Despite the instinctual challenges, the family keeps coming back.  Emily describes their kayaking time as family time. “I don’t think I have been to Skooks yet without Mya.  The day may come when I want to do that. Maybe if she had something more fun to do. For now, I ask her and she says she wants to come.  I think she feels our vibe from it. Dru and I usually get pumped to go kayaking.” When Emily says she gets pumped to go kayaking, she is not lying.  Watching her kayak is like watching an Olympic gymnast perform their routine. It is as if the kayak is an extension of her body. She is a master of the sport, and in my opinion, one of the best in the world.

Emily and Mya watching as Dru takes a turn on the wave.

 “Down the road, I would love to keep kayaking with Mya. Surf the wave with Mya. That would be an awesome day.”

For the next two hours, Emily and Dru continue to switch between kayaking and caretaking.  As soon as the tide changes and the wave starts to slow down, they change into dry clothes and sit down on the rocks for a picnic with Mya.  Afterall, kayaking time is family time. “I want to keep going because I want to show Mya how to do it, and hopefully make kayaking part of her life too.” explains Emily.  “I like being an inspiration. I feel I can do that through the lifestyle, and kayaking is a big part of the lifestyle that I chose.” An inspiration is right. One of Emily’s current kayaking goals is to perfect the airscrew- a trick that very few female kayakers have mastered.  But her biggest and most important goal is to inspire Mya.

After all, the Hebrew word ‘Mya’ means Woman of the Water.

Dru, Mya and Emily. Photo: Patrick Camblin

Want to read more? Stay tuned for more in the Outdoor Moms series, and subscribe here.

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Athletes & Explorers

Aug 24, 2019

Rhiannan Reigns Supreme: Red Bull Cliff Diving

Rhiannan Iffland's perfect dive from the Mostar Bridge secures her fourth World Series win in a row.

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WRITTEN BY

Davey Braun

It’s official, Rhiannan Iffland is the greatest living female cliff diver on the planet. Minutes ago, she soared from atop the world-famous Mostar Bridge in Bosnia and Herzegovina and landed over 21 meters below with a perfect score.

Undefeated in 2019, Rhiannan has won all seven stops on the Red Bull World Series this year, from El Nido, Palawan to the final stop in Bilbao, Spain. Although today’s competition was the second to last stop on tour, Rhiannan seized her grip on the King Kahekili trophy, her fourth in a row, with an even 1,000 points accumulated over each stop.

The Stari Most is a rebuilt 16th-century Ottoman bridge in the city of Mostar in Bosnia and Herzegovina that crosses the river Neretva and connects the two parts of the city.

In addition to her seven straight victories, Rhiannan also achieved the first-ever perfect score for a female athlete on her final dive today – four 10’s – which added up to the highest ever competition score for a female athlete.

“To finish on four tens, I’m still pinching myself,” Rhiannan shared in her post-dive interview with Red Bull.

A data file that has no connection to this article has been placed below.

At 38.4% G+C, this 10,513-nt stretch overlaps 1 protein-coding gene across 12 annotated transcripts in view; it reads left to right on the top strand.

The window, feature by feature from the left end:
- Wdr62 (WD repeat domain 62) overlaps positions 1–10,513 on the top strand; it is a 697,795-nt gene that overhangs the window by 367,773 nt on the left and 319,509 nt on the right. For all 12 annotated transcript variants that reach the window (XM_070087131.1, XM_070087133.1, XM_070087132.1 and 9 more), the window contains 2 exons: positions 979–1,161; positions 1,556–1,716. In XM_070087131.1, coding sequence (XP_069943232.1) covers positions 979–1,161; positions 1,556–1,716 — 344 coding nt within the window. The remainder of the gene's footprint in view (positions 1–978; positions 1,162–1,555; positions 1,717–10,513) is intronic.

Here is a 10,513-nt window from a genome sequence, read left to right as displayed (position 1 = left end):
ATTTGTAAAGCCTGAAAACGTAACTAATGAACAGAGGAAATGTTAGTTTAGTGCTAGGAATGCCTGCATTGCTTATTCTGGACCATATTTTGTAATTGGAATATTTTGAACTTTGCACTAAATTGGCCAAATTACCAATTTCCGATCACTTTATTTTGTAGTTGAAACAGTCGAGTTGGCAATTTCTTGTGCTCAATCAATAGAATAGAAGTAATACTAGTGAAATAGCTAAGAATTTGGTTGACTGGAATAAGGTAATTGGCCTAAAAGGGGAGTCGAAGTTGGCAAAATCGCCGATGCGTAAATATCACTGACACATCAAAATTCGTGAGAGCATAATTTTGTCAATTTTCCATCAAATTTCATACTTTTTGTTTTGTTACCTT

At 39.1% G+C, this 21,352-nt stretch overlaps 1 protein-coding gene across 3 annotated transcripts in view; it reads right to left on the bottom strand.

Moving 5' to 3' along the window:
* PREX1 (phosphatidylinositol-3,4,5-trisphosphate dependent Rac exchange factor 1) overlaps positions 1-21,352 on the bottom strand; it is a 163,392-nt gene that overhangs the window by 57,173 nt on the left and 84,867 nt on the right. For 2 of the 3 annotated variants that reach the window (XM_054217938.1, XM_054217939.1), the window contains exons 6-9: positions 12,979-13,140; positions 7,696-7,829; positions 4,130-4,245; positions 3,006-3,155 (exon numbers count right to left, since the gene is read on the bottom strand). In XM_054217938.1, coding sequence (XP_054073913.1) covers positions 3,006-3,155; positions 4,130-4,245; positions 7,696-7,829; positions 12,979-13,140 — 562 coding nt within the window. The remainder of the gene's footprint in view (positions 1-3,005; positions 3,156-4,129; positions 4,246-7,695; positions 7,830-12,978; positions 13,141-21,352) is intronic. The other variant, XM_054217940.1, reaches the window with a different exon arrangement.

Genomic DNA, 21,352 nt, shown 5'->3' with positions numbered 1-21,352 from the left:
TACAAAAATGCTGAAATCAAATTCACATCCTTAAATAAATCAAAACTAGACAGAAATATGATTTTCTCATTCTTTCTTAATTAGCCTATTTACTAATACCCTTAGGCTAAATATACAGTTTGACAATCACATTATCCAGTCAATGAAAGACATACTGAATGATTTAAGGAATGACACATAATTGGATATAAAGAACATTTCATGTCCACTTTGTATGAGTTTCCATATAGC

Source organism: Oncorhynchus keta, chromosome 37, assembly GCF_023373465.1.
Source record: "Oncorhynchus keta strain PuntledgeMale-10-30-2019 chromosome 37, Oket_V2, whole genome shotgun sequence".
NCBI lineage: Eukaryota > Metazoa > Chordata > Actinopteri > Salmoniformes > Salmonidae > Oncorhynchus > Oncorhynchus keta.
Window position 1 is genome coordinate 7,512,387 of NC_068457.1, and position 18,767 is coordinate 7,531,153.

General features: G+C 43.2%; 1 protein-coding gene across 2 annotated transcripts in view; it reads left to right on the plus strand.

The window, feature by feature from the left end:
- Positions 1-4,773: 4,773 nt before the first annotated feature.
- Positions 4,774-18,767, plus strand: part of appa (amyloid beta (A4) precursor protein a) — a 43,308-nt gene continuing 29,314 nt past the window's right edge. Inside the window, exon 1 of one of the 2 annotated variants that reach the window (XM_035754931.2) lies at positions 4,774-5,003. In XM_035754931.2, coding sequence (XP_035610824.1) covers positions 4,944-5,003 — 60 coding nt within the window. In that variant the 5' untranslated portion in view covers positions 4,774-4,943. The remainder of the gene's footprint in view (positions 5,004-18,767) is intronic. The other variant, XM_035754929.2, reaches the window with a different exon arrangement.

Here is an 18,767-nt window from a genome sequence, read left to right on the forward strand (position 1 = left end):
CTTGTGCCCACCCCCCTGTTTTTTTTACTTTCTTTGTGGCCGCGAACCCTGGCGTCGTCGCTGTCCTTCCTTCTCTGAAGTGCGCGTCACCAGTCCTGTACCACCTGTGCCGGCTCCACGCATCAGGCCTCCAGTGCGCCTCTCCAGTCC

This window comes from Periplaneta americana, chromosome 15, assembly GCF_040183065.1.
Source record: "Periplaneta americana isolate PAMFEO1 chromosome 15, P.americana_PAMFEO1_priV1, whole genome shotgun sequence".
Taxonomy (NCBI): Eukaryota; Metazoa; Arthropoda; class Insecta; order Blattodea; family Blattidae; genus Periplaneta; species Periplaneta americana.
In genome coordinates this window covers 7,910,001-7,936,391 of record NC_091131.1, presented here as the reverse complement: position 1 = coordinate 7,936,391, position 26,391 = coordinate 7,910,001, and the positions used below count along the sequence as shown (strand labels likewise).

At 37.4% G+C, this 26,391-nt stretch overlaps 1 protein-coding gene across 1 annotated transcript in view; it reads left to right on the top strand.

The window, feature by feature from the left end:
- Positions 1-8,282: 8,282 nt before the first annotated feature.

Rhiannan comes up all smiles after she lands a dive on day one of competition.

With her first win at Mostar today, a UNESCO heritage site, Rhiannan can now claim dominance at every stop on tour.

Since entering her first Red Bull competition as a wild card in 2016, Rhiannan has been an absolute force. With this win, Rhiannan proved that she can perform when the pressure is on as well as when she’s earned a victory lap.

Read Next on TOJ: Film Review: Extreme Cliff Diving in The Outback

Rhiannan Iffland of Australia prepares to dive from the 21 meter platform in Raouche during the final competition day of the fifth stop of the Red Bull Cliff Diving World Series in Beirut, Lebanon on July 14, 2019.

“That wasn’t really running through my mind, the overall series win, but to finish it at the penultimate stop is really special. I came in here this weekend knowing that I’d have to be extra mentally strong and that was my game plan, to dive like I have been diving the rest of the year.”

Even though the first place trophy is all but locked up in her trophy case back home in Newcastle, New South Wales, Rhiannan still has a chance to attain the perfect season with another win at Bilbao on September 14th.

Rhiannan Iffland of Australia poses for a portrait in Sarajevo, Bosnia and Herzegovina on August 2, 2019.

“Halfway through, I started to think about a clean sweep, an undefeated year and that’s now the goal, especially after coming here and achieving this. I think it’s looking pretty good so I’m going to train really hard in the upcoming weeks to Bilbao.”

Rhiannan Iffland dives from the 21 metre platform on Stari Most during the first competition day of the sixth stop of the Red Bull Cliff Diving World Series in Mostar, Bosnia and Herzegovina on August 23, 2019.

If you’d like to learn more about Rhiannan’s proud heritage as a native Australian, check out her Rainbow Dive documentary set in the outback.

To follow along with the career and training of such a dominant champion, check out Rhiannan’s social media.

Instagram: @rhiannan_iffland
Facebook: @rhiannanathlete

Photos courtesy of Red Bull